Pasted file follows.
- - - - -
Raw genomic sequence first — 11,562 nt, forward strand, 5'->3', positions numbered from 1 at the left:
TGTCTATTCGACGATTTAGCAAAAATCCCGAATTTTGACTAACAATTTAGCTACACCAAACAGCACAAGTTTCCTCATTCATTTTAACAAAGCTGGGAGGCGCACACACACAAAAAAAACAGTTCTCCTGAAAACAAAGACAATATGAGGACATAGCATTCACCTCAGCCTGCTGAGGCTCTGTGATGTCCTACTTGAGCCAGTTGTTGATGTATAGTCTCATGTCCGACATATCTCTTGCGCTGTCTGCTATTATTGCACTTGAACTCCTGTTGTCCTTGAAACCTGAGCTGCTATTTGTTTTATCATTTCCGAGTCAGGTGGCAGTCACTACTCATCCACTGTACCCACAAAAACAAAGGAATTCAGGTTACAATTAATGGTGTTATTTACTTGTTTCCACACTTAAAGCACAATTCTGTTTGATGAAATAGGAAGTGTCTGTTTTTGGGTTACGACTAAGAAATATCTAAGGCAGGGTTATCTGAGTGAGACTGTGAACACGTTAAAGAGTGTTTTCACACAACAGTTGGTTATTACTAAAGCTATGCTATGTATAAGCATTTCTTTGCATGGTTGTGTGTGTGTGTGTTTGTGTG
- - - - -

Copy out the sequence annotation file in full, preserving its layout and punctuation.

Raw genomic sequence first — 11,562 nt, forward strand, 5'->3', positions numbered from 1 at the left:
TGTCTATTCGACGATTTAGCAAAAATCCCGAATTTTGACTAACAATTTAGCTACACCAAACAGCACAAGTTTCCTCATTCATTTTAACAAAGCTGGGAGGCGCACACACACAAAAAAAACAGTTCTCCTGAAAACAAAGACAATATGAGGACATAGCATTCACCTCAGCCTGCTGAGGCTCTGTGATGTCCTACTTGAGCCAGTTGTTGATGTATAGTCTCATGTCCGACATATCTCTTGCGCTGTCTGCTATTATTGCACTTGAACTCCTGTTGTCCTTGAAACCTGAGCTGCTATTTGTTTTATCATTTCCGAGTCAGGTGGCAGTCACTACTCATCCACTGTACCCACAAAAACAAAGGAATTCAGGTTACAATTAATGGTGTTATTTACTTGTTTCCACACTTAAAGCACAATTCTGTTTGATGAAATAGGAAGTGTCTGTTTTTGGGTTACGACTAAGAAATATCTAAGGCAGGGTTATCTGAGTGAGACTGTGAACACGTTAAAGAGTGTTTTCACACAACAGTTGGTTATTACTAAAGCTATGCTATGTATAAGCATTTCTTTGCATGGTTGTGTGTGTGTGTGTTTGTGTG